On the topic of any higher number, though, agreement, it would seem, is unanimous: the idea that there could be that many gods, or spirits, or whatever, is not only wrong but so wrong that no thinking person has seriously believed it for over a thousand years—axiomatically wrong, so that it’s only a matter of time before any given atheist writer writes something like, “We all disbelieve in Santa Claus, the tooth fairy, Zeus, and Odin. I simply go one god further and disbelieve in the Christian god.” To the most scientifically minded, monotheistic religion is still as annoying and persistent as the common cold, but polytheism, and even worse, pantheism—thank goodness those are plagues we’ve eradicated! (Except in backward, tribal parts of the world. Like, uh, most of India.)

Monotheism uninteresting and other-theism impossible, I was left, then, with no clear path to a spiritual relationship with the land, if indeed such a relationship was possible or even a coherent thing to want. And so I defaulted to trying to relate to the land in the same way as the only viable predecessors I figured I had: the hippies.

Taking the hippies as your role model in anything is a choice that should at the very least give you pause. The hippies undoubtedly accomplished some great, world-shaping things. Without them America might have stayed in Vietnam as long as it now has in Iraq, and we’d almost certainly have crappier music to look back on. Yet when you look at the back-to-the-land commune wing of their movement, it doesn’t take much digging to realize that rarely have so many people pursued a goal with so much enthusiasm and so completely failed to attain it. Of the innumerable communes founded in the ’60s and ’70s, a fraction of a percent remain. The inhabitants of the rest of them sold out back in the Reagan administration; even now they comprise the senior echelons of the corporate power they decried fifty years ago (and that lucky class of retirees who receive both Social Security and investment dividends—two checks a month signed by The Man).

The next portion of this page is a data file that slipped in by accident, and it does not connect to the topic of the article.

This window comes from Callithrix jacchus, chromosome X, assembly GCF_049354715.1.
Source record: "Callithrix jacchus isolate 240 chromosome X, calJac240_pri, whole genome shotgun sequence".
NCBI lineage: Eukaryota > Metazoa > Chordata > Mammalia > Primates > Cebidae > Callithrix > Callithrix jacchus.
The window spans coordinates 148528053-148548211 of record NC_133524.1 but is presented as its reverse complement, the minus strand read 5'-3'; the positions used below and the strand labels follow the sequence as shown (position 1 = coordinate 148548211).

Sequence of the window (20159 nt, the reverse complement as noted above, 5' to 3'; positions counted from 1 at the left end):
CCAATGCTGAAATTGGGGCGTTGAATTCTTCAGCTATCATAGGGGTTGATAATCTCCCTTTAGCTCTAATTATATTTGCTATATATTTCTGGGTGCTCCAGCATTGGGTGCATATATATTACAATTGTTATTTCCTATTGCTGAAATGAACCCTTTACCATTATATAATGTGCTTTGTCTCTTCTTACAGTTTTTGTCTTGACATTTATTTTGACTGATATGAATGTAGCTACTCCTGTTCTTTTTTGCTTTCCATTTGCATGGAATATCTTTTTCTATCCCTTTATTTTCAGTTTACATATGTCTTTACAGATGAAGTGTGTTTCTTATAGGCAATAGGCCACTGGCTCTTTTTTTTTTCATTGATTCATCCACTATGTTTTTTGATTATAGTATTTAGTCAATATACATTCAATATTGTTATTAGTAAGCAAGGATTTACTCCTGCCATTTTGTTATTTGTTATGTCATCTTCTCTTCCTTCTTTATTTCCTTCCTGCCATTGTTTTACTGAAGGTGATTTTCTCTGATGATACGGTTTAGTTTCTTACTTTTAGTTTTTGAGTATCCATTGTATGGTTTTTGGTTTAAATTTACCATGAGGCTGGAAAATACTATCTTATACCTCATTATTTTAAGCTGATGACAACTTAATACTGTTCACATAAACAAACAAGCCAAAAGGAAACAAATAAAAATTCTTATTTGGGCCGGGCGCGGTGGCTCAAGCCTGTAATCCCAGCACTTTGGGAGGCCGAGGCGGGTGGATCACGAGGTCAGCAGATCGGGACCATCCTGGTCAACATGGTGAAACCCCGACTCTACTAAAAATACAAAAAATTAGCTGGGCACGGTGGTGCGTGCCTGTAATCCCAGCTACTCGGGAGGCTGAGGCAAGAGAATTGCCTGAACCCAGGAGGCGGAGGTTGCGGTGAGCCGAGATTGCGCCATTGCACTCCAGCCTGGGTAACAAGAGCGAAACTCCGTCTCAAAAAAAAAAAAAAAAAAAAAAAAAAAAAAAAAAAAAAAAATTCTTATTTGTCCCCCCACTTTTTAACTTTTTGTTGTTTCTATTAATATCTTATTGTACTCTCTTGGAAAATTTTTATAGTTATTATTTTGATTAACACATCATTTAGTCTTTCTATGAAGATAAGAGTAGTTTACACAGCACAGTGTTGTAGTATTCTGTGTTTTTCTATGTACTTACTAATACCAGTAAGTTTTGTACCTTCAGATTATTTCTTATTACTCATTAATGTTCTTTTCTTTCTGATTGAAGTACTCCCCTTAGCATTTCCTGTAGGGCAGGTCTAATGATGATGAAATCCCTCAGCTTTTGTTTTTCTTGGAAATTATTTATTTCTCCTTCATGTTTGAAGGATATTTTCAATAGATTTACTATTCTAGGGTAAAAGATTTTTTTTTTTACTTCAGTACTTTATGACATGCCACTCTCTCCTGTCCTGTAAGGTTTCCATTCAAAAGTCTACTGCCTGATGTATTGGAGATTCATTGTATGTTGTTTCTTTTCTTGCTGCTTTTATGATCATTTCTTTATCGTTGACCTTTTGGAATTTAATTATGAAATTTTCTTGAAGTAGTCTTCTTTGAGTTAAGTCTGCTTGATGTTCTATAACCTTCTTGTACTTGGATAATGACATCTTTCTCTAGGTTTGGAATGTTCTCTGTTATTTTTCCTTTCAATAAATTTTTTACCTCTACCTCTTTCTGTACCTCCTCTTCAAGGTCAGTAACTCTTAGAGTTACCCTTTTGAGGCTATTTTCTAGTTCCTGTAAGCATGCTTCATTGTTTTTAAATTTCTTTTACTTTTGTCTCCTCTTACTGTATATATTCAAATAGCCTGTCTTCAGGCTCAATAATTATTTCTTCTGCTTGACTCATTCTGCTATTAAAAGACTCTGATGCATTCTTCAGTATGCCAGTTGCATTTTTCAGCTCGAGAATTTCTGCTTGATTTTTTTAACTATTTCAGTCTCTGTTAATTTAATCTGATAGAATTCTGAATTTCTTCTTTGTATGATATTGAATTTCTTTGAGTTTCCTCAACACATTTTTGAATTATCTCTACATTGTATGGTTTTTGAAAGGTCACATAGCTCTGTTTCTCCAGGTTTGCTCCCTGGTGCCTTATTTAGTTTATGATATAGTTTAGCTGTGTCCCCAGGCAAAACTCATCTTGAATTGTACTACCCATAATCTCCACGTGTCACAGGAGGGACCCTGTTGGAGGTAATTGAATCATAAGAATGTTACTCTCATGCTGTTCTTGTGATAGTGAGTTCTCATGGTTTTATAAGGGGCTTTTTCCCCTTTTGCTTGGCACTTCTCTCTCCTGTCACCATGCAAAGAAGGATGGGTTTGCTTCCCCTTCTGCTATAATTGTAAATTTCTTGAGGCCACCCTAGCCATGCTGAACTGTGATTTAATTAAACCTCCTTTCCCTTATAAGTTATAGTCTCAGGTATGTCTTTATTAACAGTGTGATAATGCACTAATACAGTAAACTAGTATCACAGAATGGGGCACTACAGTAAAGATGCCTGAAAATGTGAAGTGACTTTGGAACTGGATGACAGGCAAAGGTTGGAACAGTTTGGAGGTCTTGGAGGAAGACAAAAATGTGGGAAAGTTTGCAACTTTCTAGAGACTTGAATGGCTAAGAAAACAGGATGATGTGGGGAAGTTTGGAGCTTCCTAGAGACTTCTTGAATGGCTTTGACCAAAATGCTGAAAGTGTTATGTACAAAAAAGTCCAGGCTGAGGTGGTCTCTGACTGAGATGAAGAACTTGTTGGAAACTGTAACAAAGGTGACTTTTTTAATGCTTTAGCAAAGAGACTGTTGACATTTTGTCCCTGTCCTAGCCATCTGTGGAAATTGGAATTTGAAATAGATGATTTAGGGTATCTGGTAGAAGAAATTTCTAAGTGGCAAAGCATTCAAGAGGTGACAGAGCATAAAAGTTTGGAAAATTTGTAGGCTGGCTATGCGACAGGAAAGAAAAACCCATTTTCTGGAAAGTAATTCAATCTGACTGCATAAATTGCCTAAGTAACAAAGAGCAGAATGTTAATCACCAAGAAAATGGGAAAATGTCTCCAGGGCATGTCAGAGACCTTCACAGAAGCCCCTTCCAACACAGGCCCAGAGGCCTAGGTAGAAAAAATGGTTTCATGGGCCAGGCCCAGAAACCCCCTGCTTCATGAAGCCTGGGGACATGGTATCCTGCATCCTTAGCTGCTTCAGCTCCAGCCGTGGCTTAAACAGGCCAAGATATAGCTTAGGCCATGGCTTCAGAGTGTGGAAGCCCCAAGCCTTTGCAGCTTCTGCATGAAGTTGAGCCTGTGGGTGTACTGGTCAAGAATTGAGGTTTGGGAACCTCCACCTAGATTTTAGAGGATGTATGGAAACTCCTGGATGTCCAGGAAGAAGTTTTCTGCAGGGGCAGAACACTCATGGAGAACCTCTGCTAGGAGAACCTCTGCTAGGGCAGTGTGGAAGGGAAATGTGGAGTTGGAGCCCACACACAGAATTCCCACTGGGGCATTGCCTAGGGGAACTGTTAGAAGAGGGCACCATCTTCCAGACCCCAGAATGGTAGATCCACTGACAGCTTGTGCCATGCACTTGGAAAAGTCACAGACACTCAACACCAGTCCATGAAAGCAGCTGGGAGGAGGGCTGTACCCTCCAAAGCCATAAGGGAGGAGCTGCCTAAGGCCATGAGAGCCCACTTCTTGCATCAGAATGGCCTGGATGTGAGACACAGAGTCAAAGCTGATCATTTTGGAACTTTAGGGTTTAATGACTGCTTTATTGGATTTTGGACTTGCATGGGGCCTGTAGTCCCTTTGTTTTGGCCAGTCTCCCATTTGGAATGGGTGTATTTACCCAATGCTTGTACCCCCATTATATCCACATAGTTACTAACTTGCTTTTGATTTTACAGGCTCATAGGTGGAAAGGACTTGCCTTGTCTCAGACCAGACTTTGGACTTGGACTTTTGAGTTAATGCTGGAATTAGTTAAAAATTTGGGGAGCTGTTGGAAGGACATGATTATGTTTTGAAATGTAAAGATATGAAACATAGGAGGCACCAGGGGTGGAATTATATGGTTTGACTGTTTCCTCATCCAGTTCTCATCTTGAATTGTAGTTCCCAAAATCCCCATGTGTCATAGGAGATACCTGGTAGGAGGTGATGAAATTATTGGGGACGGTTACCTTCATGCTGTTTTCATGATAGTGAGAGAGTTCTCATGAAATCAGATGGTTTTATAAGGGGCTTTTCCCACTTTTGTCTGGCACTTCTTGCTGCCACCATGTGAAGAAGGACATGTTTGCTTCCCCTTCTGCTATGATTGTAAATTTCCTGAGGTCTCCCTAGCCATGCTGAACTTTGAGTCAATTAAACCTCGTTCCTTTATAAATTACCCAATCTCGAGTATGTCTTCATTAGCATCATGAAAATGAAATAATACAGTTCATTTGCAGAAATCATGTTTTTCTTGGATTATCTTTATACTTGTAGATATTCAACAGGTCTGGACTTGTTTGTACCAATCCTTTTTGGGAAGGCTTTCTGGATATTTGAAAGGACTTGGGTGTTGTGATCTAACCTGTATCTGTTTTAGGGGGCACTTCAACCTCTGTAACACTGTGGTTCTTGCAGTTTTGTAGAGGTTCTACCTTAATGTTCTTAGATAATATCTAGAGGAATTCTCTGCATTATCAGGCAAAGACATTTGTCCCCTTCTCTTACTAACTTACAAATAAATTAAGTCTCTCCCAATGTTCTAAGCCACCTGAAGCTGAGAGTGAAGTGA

What I learned in my intentional communities class seems to make it clear why those back-to-the-landers are all back from the land. I once argued that it was because they were allergic to hard work, but I now realize I confused proximate and ultimate causes there. Those who believe their hard work is for a good cause will happily do a whole lifetime of hard work. But the hippies, for all their Indian gurus and Aquarian evolution-of-consciousness hype, by and large never really believed, deep down and indelibly, that living in harmony with the Earth was where it was at. Getting back to the land, rather, was mostly a way to get away from the mainstream culture—America in the ’60s: straitlaced to the degree of self-parody, racist, and warlike, all under a Leave It to Beaver gee-whiz innocent face.